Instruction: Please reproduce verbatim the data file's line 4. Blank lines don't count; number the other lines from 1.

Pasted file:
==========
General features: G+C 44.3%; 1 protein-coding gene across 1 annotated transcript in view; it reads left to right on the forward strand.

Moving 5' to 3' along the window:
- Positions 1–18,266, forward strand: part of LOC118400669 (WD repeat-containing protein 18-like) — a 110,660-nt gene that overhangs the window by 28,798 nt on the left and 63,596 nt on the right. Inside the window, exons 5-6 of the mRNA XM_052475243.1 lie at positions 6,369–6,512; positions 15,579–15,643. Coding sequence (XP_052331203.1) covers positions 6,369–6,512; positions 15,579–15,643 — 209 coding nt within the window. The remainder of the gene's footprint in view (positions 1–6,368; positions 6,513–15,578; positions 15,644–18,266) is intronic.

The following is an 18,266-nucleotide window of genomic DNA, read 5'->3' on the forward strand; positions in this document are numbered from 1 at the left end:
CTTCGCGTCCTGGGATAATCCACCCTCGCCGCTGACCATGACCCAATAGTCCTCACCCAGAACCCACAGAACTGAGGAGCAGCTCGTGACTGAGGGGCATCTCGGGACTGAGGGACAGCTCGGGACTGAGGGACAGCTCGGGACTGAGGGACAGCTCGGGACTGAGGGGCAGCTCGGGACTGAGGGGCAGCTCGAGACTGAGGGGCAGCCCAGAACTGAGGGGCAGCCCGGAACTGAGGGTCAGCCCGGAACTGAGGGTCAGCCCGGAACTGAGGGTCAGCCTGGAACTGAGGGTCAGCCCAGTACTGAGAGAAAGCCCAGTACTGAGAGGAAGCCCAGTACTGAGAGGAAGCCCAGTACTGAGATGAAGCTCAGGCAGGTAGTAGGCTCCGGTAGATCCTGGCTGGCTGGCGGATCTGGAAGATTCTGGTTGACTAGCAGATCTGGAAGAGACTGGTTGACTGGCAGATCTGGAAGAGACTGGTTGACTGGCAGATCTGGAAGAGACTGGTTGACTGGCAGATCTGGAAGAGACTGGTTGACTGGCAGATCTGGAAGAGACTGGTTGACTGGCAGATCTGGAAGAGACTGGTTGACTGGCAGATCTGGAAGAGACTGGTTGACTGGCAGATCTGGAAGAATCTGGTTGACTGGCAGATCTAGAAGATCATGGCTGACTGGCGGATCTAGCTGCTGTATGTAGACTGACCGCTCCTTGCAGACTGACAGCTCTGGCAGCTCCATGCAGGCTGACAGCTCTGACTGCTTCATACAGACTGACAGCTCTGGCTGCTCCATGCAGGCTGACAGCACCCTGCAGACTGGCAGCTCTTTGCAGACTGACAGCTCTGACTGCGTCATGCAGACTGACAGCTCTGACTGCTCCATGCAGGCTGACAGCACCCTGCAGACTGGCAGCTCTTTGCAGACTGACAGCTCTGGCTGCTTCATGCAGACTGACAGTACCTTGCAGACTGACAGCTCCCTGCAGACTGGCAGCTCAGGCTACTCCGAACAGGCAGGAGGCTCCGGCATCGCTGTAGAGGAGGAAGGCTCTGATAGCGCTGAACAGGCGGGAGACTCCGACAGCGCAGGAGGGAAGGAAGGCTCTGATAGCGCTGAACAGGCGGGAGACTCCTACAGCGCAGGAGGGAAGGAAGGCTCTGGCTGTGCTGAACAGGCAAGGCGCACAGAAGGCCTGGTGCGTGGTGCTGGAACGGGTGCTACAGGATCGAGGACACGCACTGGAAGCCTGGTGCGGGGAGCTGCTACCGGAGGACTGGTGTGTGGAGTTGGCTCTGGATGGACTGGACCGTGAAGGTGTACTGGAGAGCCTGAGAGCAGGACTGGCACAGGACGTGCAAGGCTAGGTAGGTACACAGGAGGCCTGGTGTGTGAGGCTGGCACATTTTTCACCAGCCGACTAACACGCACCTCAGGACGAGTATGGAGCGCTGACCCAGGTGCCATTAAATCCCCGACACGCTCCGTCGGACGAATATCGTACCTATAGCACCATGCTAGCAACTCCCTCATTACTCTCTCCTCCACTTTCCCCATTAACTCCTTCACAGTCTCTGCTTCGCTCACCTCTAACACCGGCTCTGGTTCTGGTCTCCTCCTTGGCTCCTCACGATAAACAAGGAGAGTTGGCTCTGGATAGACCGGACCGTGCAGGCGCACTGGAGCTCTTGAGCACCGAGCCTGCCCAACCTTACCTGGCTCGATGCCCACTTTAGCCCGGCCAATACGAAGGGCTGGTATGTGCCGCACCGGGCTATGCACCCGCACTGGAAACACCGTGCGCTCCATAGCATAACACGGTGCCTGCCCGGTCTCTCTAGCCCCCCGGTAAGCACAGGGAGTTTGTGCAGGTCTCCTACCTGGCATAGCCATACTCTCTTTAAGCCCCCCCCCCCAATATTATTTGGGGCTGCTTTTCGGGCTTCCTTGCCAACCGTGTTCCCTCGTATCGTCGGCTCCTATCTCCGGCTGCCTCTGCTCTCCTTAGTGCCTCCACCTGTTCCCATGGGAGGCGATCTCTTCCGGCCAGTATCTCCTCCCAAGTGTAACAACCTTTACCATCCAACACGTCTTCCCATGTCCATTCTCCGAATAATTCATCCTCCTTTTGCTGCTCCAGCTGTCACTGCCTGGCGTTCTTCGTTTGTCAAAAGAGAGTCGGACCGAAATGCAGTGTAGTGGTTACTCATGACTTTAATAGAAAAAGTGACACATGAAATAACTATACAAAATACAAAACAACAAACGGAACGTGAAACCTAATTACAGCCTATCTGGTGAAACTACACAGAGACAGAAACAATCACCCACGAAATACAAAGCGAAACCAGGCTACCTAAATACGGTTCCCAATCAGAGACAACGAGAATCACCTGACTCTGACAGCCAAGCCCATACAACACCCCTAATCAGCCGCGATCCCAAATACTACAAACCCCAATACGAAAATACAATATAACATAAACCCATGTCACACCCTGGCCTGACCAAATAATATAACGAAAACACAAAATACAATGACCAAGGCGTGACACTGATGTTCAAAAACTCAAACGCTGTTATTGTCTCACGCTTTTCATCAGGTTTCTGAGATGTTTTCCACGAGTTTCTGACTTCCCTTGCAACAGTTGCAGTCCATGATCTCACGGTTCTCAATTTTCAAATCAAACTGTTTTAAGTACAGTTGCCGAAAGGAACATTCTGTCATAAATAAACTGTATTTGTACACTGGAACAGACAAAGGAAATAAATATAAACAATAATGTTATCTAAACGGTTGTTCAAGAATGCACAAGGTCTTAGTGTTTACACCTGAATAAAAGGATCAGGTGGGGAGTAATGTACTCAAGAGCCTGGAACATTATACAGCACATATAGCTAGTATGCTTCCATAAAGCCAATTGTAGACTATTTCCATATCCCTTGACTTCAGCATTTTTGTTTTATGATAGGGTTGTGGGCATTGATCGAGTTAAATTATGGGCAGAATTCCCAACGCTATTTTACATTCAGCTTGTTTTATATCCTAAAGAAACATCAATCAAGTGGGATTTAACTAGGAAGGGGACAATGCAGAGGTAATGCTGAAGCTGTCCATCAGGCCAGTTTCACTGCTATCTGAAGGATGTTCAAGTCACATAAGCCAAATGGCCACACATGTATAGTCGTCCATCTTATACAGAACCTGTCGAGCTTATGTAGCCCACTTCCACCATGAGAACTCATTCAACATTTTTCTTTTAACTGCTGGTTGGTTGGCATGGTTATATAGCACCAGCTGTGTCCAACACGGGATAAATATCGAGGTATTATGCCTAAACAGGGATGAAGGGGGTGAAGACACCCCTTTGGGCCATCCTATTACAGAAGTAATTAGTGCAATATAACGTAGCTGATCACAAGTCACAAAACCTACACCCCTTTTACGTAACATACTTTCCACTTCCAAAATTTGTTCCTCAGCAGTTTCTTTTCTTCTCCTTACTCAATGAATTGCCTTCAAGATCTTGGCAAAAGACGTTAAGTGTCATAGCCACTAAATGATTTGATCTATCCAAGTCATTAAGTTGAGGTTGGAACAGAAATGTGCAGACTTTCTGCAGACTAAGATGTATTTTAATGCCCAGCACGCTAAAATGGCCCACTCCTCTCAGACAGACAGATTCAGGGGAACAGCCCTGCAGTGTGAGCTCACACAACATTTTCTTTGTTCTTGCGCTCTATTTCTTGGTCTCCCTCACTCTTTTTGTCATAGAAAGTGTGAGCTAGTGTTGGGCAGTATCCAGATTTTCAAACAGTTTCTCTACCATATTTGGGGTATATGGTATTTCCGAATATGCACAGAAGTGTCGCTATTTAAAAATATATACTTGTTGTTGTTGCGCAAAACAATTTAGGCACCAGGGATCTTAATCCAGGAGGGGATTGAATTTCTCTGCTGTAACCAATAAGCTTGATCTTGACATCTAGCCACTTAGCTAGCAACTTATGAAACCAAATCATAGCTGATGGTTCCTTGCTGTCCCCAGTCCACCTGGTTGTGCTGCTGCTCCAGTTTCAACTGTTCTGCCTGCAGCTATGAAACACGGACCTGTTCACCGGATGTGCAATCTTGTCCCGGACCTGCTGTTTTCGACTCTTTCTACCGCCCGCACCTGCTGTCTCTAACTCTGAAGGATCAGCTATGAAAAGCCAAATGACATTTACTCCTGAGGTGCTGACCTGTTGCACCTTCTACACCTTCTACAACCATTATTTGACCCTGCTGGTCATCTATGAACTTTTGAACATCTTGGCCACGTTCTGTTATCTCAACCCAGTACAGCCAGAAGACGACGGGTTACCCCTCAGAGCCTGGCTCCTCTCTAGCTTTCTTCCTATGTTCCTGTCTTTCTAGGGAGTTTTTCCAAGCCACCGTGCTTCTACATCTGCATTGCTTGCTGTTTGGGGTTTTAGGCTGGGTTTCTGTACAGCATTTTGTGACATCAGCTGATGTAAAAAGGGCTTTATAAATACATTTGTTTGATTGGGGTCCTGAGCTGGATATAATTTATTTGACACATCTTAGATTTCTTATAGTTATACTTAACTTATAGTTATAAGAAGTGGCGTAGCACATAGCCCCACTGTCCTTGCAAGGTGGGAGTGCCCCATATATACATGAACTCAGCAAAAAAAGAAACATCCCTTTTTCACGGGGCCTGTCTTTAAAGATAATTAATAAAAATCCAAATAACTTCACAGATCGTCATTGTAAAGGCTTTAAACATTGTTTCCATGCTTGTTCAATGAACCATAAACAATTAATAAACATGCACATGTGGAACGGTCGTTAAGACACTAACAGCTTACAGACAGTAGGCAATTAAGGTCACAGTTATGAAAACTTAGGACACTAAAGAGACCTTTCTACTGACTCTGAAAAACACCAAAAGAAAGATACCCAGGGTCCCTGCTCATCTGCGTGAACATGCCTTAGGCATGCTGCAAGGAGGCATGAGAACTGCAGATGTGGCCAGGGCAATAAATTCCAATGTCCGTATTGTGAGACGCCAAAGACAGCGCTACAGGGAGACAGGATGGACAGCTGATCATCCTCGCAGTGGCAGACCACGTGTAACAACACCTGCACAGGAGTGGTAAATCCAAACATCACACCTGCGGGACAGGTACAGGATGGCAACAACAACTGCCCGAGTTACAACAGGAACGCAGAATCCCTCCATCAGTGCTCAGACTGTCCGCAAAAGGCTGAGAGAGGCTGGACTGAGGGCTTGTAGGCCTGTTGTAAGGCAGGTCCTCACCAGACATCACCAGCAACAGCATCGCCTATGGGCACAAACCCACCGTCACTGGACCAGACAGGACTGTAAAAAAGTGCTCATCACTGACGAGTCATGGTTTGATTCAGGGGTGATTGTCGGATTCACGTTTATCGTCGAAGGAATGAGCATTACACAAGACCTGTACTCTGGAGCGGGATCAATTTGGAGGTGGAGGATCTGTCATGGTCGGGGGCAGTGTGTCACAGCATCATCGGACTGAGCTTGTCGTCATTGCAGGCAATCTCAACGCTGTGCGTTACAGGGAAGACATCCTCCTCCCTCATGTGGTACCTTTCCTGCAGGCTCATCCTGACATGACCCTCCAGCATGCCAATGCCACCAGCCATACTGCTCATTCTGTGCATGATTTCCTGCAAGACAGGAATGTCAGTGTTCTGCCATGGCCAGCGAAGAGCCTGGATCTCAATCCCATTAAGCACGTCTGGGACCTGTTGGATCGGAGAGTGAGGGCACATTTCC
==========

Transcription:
The following is an 18,266-nucleotide window of genomic DNA, read 5'->3' on the forward strand; positions in this document are numbered from 1 at the left end: